A project ran by researchers at RSA and two American universities has managed to extract cryptographic key from another VM running on the same hardware.
The hack was a difficult task to master. The researchers had to overcome many challenges in aspects of core migration, pre-empting the victim with the frequency required to extract fine grained information and numerous sources of channel noise. In some ways this reflects well on the security of vendors and cloud providers seeing how difficult the hack was. On the other hand it highlights how logical isolation VMs sharing physical resources are not as secure as claimed as the researchers did manage to perform a successful hack.
The attack used Xen hypervisor successfully as a test platform, this suggests desktop on desktop attacks also need to be addressed.
The research was carried out using the following conditions
“Our threat model assumes that Xen maintains logical isolation between mutually untrusting co-resident VMs, and that the attacker is unable to exploit software vulnerabilities that allow it to take control of the entire physical node. We assume the attacker knows the software running on the victim VM and has access to a copy of it.”
The rig researchers created set about sussing out the victims activity. It was an access driven attack by a programme that is ran to perform cryptographic operation of interest attacks.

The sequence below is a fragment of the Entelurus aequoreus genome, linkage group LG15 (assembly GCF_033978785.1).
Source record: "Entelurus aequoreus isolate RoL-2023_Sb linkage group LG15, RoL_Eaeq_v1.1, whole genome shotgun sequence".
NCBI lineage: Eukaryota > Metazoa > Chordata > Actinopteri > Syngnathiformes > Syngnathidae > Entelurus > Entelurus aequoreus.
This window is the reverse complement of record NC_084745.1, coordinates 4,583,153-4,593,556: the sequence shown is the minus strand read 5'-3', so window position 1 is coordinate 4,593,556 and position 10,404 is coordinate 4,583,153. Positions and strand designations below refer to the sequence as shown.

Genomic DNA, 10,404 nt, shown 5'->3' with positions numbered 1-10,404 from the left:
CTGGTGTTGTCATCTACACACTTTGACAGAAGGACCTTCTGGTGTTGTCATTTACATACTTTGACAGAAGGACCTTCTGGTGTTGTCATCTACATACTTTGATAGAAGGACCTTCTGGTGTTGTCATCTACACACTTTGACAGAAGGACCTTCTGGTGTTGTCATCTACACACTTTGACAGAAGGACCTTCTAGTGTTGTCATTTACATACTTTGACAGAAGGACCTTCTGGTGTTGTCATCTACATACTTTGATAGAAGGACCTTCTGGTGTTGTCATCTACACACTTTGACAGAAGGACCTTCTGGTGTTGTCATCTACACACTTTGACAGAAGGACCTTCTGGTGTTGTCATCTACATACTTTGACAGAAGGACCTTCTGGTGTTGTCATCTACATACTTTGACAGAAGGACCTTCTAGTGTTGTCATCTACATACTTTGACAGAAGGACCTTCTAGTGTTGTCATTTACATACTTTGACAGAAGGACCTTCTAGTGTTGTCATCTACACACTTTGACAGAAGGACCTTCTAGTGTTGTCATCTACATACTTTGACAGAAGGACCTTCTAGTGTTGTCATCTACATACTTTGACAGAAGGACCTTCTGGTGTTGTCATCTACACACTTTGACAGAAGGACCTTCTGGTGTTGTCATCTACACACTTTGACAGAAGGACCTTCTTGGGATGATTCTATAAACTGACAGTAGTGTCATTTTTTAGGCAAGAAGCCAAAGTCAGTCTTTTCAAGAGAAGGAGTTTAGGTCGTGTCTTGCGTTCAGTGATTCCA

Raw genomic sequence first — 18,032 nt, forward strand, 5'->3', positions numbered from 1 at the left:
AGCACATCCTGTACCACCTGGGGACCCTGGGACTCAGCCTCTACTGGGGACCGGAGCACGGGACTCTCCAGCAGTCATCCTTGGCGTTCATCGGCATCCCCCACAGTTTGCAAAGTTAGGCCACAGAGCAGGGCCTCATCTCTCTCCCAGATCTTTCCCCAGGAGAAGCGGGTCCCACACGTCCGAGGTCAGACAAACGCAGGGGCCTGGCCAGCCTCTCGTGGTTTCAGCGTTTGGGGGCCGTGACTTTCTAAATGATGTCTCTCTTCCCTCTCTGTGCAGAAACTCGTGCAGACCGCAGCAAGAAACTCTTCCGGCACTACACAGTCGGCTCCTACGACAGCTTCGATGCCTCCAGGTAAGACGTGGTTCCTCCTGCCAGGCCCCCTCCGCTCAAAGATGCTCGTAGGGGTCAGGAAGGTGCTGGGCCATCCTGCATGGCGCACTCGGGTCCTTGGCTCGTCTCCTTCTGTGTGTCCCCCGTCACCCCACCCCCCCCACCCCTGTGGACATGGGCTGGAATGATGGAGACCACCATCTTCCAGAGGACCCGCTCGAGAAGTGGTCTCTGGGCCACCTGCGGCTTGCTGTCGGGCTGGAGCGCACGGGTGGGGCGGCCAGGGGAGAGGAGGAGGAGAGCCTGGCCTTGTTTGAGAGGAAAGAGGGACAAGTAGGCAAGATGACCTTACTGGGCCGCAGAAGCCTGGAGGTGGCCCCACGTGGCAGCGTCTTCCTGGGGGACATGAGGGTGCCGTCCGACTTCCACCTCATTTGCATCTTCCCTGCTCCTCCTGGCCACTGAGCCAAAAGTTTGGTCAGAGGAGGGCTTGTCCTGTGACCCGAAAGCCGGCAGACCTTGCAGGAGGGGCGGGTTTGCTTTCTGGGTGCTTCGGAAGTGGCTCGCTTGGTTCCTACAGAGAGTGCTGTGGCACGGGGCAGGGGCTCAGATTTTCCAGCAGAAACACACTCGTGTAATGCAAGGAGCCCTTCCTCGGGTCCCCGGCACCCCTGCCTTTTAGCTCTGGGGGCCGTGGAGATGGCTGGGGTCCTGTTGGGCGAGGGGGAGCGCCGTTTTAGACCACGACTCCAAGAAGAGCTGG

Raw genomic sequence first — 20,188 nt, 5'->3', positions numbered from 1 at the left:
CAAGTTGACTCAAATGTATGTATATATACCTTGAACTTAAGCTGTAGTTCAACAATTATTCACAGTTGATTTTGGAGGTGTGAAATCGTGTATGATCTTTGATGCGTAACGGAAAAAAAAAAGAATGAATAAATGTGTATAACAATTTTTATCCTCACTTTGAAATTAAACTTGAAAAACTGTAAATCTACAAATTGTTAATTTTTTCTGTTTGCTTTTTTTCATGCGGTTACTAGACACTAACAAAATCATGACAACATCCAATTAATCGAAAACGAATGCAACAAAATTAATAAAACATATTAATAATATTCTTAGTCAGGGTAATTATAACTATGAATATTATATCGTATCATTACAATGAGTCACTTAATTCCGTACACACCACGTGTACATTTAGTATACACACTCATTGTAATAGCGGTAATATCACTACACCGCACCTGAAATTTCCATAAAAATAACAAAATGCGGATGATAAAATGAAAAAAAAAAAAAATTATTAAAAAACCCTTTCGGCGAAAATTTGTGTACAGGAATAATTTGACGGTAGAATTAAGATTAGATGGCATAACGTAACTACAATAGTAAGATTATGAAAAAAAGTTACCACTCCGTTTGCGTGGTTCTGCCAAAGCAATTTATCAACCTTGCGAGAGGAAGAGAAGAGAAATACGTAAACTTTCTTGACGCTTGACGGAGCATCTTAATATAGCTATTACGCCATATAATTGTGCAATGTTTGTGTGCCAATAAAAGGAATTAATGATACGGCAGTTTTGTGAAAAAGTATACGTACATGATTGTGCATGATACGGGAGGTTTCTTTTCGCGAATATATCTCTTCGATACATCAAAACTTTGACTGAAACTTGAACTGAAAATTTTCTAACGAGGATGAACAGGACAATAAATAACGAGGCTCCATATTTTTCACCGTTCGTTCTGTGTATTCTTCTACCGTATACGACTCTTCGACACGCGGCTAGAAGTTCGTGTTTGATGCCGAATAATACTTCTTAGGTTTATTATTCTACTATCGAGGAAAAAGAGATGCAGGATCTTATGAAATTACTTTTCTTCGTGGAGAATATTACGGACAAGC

“The attacker program monitors usage of a shared architectural component to learn information about the key, e.g., the data cache, instruction cache, floating-point multiplier, or branch-prediction cache. The strongest attacks in this class, first demonstrated only recently, are referred to as asynchronous, meaning that they do not require the attacker to achieve precisely timed observations of the victim by actively triggering victim operations. These attacks leverage CPUs with simultaneous multi-threading (SMT) or the ability to game operating system process schedulers; none were shown to work in”
The research observes and deciphers CPU behaviours by combining low level systems with sophisticated tools like classifiers and sequence alignment algorithms. The hack extracted ElGamal decryption keys from the victims VM.
The report stresses how difficult the attack was to perform, there were many unusual and difficult challenges to overcome, but they did eventually get there. Virtualisation users are bound to show a little less confidence in sandboxes and their ability to remain free of contamination.